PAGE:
I've been trying to figure out how to use Fitt's Law properly to
increase the targetability of a dense tree structure, as displayed on
a browser page.
The information in the hierarchy is three levels, call them Category,
Subcategory, and Items.
There are about 5 Categories, each of which has 3-10 Subcategories and
each subcategory has 1-15 Items.
Displaying these data in a conventional tree leads to a display that
is a grand pain to target on. The left side is nice and large and
clear, but the right column of Items is dense and packed so that
targeting becomes quite slow.
Ideally I'd replace the tree with something like a pie menu or other
progressive display, except that the users are infrequent visitors.
We cannot expect them to learn or remember the taxonomy. The display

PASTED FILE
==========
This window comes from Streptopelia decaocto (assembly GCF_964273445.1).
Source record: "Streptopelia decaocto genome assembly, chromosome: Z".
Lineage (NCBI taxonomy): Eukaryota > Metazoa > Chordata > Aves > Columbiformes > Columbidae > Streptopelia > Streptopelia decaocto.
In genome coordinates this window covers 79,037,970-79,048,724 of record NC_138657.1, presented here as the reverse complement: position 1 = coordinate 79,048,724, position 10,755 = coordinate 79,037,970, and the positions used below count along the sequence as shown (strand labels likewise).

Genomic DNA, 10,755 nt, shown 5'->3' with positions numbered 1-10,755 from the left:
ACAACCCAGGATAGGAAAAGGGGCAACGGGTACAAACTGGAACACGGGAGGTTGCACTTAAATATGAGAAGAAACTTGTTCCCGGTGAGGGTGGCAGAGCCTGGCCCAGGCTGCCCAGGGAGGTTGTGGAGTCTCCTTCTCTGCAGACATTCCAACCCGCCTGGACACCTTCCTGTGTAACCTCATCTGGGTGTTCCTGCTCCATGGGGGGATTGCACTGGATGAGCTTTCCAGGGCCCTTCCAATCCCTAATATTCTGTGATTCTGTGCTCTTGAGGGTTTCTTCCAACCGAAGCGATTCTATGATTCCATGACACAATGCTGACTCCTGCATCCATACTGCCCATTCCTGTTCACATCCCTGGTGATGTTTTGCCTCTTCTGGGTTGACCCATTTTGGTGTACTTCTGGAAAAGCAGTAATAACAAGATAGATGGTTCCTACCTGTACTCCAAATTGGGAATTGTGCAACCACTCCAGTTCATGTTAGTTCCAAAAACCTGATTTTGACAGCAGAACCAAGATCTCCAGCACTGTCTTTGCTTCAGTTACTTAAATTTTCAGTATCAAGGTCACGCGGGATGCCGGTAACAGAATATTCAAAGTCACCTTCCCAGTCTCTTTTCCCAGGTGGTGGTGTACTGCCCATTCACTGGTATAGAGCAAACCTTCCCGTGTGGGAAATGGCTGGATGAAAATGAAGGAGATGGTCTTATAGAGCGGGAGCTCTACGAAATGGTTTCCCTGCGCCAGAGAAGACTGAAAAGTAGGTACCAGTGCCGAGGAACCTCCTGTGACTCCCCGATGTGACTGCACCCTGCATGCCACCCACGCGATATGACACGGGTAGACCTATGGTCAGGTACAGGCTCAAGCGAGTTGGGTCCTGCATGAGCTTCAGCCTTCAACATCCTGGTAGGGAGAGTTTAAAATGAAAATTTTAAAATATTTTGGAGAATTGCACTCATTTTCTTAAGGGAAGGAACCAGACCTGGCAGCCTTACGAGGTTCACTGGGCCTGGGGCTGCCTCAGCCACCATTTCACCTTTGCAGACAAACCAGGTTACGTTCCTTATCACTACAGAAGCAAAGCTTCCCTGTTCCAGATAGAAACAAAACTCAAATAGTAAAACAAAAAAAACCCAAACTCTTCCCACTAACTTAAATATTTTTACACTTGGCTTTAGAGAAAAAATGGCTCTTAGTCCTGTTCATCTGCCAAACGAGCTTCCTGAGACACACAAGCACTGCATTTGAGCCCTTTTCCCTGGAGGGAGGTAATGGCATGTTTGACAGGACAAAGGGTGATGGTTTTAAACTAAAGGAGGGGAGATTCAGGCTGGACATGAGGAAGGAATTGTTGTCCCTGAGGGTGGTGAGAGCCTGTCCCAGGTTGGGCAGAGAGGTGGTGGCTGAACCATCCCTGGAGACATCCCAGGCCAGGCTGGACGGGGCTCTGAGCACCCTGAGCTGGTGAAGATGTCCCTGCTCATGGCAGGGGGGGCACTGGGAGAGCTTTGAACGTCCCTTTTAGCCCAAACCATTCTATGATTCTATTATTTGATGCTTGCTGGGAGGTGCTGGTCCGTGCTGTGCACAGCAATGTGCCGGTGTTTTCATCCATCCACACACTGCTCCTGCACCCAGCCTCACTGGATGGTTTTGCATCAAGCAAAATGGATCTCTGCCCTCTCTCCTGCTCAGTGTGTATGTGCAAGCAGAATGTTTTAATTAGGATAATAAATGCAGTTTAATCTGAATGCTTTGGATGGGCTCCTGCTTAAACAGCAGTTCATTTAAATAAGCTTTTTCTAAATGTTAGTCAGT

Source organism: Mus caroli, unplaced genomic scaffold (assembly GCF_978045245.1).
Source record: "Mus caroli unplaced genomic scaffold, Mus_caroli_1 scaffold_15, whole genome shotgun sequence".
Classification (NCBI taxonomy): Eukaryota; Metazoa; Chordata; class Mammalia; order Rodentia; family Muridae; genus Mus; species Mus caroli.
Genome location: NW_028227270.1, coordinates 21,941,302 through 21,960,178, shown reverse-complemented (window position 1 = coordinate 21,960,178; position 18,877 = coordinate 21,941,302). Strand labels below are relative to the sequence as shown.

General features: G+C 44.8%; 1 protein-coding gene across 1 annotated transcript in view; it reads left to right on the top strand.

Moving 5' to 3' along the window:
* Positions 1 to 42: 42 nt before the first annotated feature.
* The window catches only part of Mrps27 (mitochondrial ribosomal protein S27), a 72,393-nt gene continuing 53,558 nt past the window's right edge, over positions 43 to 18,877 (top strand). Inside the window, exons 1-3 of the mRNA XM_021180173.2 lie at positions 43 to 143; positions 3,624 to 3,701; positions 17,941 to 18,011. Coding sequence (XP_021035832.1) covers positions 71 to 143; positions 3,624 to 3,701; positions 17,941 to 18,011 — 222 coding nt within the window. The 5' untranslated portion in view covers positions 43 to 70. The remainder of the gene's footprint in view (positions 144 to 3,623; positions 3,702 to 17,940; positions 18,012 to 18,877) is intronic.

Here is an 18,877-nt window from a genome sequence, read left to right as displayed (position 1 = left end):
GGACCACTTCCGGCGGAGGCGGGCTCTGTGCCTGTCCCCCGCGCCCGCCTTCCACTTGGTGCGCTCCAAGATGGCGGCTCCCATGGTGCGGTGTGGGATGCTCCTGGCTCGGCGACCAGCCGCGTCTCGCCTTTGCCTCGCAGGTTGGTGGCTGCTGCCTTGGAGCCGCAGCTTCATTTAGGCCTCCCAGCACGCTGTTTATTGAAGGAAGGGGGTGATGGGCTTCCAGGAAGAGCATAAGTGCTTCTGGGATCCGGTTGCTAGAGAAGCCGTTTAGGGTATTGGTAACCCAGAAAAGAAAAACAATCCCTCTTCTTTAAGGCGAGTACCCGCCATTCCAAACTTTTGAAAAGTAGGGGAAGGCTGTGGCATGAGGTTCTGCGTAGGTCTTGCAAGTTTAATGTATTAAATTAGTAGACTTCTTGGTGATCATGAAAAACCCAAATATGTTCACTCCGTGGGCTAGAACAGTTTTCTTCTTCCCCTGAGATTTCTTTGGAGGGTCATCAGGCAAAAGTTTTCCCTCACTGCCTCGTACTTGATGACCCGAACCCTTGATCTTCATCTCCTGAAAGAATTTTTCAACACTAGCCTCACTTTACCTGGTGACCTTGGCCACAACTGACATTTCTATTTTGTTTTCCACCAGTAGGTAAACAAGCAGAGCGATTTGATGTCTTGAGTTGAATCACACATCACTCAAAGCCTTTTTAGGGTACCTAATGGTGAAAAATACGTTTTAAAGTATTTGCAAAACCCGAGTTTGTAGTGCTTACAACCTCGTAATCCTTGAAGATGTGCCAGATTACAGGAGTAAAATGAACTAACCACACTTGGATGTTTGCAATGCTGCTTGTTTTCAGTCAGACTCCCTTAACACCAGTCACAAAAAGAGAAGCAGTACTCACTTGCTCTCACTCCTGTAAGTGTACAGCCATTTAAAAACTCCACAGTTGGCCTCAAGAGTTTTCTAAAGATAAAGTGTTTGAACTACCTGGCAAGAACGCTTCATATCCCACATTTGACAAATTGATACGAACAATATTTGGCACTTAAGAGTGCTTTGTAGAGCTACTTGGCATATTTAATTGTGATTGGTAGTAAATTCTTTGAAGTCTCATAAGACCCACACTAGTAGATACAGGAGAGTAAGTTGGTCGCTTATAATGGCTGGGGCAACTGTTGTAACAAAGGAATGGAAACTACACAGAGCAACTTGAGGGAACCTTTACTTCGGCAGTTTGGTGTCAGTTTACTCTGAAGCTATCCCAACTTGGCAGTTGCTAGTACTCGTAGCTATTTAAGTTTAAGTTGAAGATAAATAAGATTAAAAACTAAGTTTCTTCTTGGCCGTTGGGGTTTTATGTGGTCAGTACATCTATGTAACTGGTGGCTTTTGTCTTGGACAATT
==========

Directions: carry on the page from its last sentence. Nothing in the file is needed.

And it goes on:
needs to support scanning.
In addition, a significant fraction of the users know the NAME of the
thing they want, but again do not know or remember the categories.
Thus I want to support conventional "find" functionality (ctrl-F).
of the Items group when the user's mouse got nearby, but that seems to
confuse people as their target appears to "jump" and may not be where
they're tracking to. Expanding the font itself (by bolding or changing
size) also has bad effects in that it can cause word wrap, meaning the
target is suddenly very far away from where the person is tracking.
Can anyone suggest a way I can meet the two constraints (support
scanning; support find-ability by name) while improving the
time-to-target problem for people who are actually using the taxonomic